Luxury Retailers are Feeling the Heat

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The next time that your wife demands a fantastically expensive Christmas present, such as Louis Vitton shoes or a Prada purse, you can still roll your eyes at the impracticality of the request, but the price tag itself may be more appealing than you'd think.  Luxury retailers have had a downright terrible 2015 as a dearth of spending on high-value goods sends some of the biggest names in the fashion and apparel industry looking for an alternative to the status quo.  A variety of companies are engaging in severe discounts to pull customers back into their stores and stay afloat until the holiday season provides a welcome oasis to a drought of spending.  Are there are hopes on the investment horizon for some of the world's most ostentatious brands?

Discount Dollars

If you judge the health of the American economy by the Dow Jones (which economists say isn't terribly accurate, but nevertheless is as good a shorthand as any), it's clear that the past four months have done few favors to the average American worker.  That likely explains as well as any other factor why discount spending has accelerated rather than fallen as the unemployment rate drops to a very-favorable 5.4% and businesses begin to report labor shortages.  Look at the success of discounter extraordinaire TJ Maxx (TJX on the NYSE, trading for $71.49 a share), who have watched their stock price gain nearly 20% in the past 52 weeks, including an August spike that rocked the retail world.  Customers are looking for cheaper buys and retailers are rushing to fill the void.  Macy's (M on the NYSE, trading for $54.17 a share) announced they would open four stores in the New York area strictly devoted to discount clothing in order to capitalize on the cheaper-is-better fad, a move to combat the drop in their share prices from a peak of nearly $75 just one month ago.  TJ Maxx appears to hold all the cards over competitors like Kohl's, Nordstrom's, and Macy's as the companies head into the holiday season with high hopes for October, November, and December.  Gallup reports that pre-holiday spending through 2015 is the highest it has been since before the recession, suggesting a lot of companies will be comfortably in the black come New Year's.  The companies that are proud to offer no discounts -- such as Nieman Marcus, for whom two in five customers have a net worth of over a million bucks -- may not feel the rising tide.

Bigger Is Always Better, Except When It's Not

One of the worst performing luxury brands on the stock market is Tiffany's (TIF on the NYSE, trading for $79.42 a share), who has seen 50% losses in their value since 2014 rolled into 2015.  Tiffany briefly tried to appeal to the discounting craze by selling lower-quality jewelry at smaller price tag during the spring: the move backfired so badly that it put off high-end customers who had no interest in browsing among price tags with only two or three numbers.  The reputation to the brand in tandem with the slowdown in luxury spending pushed Tiffany's CEO Michael Kowalski to retire in July.  His successor, Frederic Cumenal, took over and promptly saw a mirror-image nosedive on the market; the company badly needs a miracle this holiday season.  What held true for Tiffany's held true for Michael Kors (KORS on the NYSE, trading for $43.16 a share), who saw their stock drop by no less than 20% in a single day after their management team announced they would pull back sales of handbags after the North American market performed more poorly than anticipated.  Rival handbag manufacturer Coach (COH on the NYSE, trading for $29.10 a share) has followed suit, watching their asking price drop by 50% in the past 52 weeks.  Coach fell out of favor with customers when they became too big, too generic, and too cheap, instead of staying small and individual and expensive.  They're a reflection of a luxury industry that could use a mink-coated Hail Mary pass to bring them out of a nasty funk.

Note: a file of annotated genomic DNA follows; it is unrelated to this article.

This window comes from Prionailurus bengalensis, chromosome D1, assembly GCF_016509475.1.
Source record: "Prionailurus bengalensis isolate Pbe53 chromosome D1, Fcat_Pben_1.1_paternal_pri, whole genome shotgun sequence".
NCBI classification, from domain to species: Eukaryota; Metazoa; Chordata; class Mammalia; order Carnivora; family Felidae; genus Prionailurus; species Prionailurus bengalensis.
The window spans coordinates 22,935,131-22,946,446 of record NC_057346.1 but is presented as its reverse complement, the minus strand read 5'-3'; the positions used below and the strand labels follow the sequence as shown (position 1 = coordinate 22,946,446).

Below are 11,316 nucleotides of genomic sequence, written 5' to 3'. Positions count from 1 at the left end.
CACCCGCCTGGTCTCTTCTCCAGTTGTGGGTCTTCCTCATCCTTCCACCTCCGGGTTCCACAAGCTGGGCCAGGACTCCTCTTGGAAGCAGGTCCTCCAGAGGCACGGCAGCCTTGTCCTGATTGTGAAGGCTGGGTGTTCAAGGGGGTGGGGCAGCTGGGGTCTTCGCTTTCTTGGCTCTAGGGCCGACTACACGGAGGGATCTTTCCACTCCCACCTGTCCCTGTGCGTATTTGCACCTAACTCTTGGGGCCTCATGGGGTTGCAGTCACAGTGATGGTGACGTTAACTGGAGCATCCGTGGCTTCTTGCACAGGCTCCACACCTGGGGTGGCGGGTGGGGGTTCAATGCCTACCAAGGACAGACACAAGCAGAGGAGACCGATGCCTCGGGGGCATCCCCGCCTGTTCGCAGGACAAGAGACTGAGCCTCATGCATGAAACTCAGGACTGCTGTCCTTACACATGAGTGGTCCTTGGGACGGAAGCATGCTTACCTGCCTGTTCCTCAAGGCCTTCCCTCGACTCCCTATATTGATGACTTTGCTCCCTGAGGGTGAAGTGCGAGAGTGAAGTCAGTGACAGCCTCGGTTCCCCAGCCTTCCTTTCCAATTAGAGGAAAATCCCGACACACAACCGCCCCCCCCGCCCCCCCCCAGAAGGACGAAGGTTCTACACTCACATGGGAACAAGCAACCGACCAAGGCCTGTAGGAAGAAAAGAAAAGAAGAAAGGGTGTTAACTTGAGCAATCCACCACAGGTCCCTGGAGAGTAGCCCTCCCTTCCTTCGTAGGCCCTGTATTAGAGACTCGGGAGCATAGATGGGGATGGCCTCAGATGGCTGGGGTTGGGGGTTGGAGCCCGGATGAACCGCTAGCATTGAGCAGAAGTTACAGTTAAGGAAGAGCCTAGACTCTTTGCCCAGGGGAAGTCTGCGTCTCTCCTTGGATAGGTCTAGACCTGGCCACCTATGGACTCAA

• The Takeaway: retail stock will be a hot commodity going into the Christmas season and investors will get a lot of mileage out of proven, successful discounters like TJ Maxx.  Come the waves of Christmas shoppers, however, it appears that most will eschew the bigger brand names in favor of goods on the verge of liquidation.  It's time to start looking for stocks to ride through the holiday bump, but there's little indication that luxury designers have enough cards up their sleeves to provide a good return on the investment.
  • Investors with a very high tolerance for risk can choose to invest in luxury brands due to almost every single company trading well below (usually 30-50% below) their 52-week max.  There's a guarantee of value, but no guarantee of growth, for these companies are failing to adapt to a changing customer dynamic that no longer prioritizes brand name at the expense of price.

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